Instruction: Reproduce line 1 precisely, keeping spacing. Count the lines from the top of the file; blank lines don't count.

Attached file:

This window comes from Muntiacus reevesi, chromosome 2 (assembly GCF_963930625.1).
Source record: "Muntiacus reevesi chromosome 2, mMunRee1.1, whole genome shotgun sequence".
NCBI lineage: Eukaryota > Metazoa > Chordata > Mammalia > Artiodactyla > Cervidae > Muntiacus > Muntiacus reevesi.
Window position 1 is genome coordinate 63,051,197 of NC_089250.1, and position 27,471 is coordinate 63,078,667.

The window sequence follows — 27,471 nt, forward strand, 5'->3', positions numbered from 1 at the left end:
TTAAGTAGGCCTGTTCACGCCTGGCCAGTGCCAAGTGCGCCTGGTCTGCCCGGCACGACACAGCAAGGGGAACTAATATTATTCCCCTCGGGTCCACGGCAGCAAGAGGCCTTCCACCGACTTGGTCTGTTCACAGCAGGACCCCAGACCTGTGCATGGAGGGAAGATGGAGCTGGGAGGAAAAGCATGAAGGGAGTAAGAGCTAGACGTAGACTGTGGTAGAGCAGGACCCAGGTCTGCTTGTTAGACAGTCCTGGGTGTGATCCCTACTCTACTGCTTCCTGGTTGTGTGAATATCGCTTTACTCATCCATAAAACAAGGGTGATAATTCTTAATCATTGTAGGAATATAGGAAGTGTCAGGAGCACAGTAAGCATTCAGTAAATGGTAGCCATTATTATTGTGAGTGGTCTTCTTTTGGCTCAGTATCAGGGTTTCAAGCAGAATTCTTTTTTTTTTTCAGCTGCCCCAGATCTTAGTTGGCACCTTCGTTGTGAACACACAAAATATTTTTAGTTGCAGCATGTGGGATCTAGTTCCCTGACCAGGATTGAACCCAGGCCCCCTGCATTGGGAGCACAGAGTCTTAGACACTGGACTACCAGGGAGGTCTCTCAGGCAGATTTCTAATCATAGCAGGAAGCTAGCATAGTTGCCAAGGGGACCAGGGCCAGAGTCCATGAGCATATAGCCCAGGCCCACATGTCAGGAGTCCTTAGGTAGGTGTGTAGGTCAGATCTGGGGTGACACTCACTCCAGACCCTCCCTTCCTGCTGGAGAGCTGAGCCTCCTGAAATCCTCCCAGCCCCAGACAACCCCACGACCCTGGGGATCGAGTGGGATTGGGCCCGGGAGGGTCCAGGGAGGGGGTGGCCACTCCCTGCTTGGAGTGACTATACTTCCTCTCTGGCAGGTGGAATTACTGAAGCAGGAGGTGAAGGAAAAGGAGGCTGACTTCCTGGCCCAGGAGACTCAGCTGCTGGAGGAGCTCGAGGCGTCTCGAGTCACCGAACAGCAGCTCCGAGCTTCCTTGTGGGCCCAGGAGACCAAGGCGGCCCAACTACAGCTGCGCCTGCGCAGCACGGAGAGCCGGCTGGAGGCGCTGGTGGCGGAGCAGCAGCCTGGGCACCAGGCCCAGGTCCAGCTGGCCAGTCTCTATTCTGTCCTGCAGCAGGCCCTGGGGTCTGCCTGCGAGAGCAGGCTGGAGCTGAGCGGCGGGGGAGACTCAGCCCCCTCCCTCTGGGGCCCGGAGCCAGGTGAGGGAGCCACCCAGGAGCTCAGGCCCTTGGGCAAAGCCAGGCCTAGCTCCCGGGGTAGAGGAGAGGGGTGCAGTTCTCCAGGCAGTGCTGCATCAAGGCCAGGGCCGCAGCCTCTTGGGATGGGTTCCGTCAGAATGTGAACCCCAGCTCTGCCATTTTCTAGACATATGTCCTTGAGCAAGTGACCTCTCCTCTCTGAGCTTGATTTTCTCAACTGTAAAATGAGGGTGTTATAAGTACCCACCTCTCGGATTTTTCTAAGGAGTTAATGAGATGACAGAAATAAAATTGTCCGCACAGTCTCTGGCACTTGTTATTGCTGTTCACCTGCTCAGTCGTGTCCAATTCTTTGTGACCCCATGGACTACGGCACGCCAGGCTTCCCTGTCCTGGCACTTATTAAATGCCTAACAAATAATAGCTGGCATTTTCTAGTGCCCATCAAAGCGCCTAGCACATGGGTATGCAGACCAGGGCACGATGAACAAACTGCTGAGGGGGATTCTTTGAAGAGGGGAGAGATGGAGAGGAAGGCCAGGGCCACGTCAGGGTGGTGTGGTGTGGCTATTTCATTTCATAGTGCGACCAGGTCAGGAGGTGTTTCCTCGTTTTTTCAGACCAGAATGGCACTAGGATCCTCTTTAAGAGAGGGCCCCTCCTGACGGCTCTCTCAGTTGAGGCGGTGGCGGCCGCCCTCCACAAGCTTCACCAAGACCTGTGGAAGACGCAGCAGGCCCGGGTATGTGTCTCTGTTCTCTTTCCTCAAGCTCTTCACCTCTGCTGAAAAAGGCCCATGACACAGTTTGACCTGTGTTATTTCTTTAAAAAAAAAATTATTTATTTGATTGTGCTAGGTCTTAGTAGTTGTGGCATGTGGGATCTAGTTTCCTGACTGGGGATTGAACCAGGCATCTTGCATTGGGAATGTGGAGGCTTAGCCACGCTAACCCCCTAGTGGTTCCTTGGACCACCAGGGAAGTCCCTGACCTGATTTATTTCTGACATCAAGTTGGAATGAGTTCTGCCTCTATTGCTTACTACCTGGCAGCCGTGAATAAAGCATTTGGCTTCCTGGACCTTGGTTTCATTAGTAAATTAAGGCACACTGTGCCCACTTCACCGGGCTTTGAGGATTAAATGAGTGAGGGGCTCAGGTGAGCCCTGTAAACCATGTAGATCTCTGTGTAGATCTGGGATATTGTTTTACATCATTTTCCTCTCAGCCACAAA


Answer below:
This window comes from Muntiacus reevesi, chromosome 2 (assembly GCF_963930625.1).